The concept of materiality provides a topic for continuing educational discussion that many firms across the country find essential to the development of their audit staff. Measuring and using materiality to obtain desired results during an audit becomes the responsibility of the staff member of a CPA firm. Partners and managers of a firm typically allow the staff member to use his/her judgment when applying this concept during the fieldwork of an audit. The overall success of an audit relies at least in part on the materiality concept; therefore, staff members’ continuing education on the concept becomes important and necessary. This report will define the term materiality, determine how to measure materiality, and explain the importance of the concept to the field of auditing.
The utilization of the concept of materiality in auditing dates many years. Varying definitions of materiality during the preliminary stages of utilization prove that auditors recognized a need for this concept but did not have a standard for defining the term. The recognition by the Financial Accounting Standards Board (FASB) of the need for this concept prompted a decision to determine a universally recognized definition of materiality. In the book, Auditing Concepts for a Changing Environment, the FASB defines materiality as, “the magnitude of an omission or misstatement of accounting information that, in light of surrounding circumstances, makes it probable that the judgment of a reasonable person relying on the information would have been changed or influenced by the omission or misstatement” (Rittenberg and Schwieger 2001, 92). In essence, the concept helps auditors determine the financial information that individual companies must disclose in their financial statements.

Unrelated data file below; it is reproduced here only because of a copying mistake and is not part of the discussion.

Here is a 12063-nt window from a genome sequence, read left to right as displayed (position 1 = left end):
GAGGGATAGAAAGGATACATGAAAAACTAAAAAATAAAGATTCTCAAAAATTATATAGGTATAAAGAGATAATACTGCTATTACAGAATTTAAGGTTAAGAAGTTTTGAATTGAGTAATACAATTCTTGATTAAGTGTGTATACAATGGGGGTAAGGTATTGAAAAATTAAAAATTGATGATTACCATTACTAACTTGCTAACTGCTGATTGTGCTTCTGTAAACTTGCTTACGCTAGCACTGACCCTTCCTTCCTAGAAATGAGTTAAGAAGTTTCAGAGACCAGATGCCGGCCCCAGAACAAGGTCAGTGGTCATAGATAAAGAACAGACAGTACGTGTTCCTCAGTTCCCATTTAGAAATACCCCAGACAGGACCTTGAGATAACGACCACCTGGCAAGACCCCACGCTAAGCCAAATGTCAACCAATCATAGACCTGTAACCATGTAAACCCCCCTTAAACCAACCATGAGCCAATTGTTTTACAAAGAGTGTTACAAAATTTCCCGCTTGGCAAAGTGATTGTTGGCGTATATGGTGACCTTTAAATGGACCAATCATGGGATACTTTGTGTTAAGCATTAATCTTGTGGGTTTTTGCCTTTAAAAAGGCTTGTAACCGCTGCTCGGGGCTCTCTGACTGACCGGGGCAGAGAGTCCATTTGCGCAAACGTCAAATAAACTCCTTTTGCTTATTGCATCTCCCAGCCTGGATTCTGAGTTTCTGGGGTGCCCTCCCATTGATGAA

The initial FASB definition of the term remains today as universally accepted for conducting an audit; however, the article, “The Erosion of the Materiality Standard in the Enforcement of the Federal Securities Laws,” introduces a definition allowing the average investor to understand the concept’s reasoning. The article discusses that in 1976 the U.S. Supreme Court ruled in one case that omitted financial statement information altering a reasonable investor’s decision proves the material nature of the information. The article continues by describing that lower courts earlier ruled that all financial information whether material or not must have full disclosure in a company’s financial statements. The rejection of the lower courts’ ruling by the U.S. Supreme Court gives the investor the ability to focus on the aspects of the financial statements that are most important by allowing the elimination of minute details (Sauer 2007, 317-357). In essence, this ruling allows for the elimination of financial information below the determined materiality threshold unless otherwise required by the ruling of a regulatory body.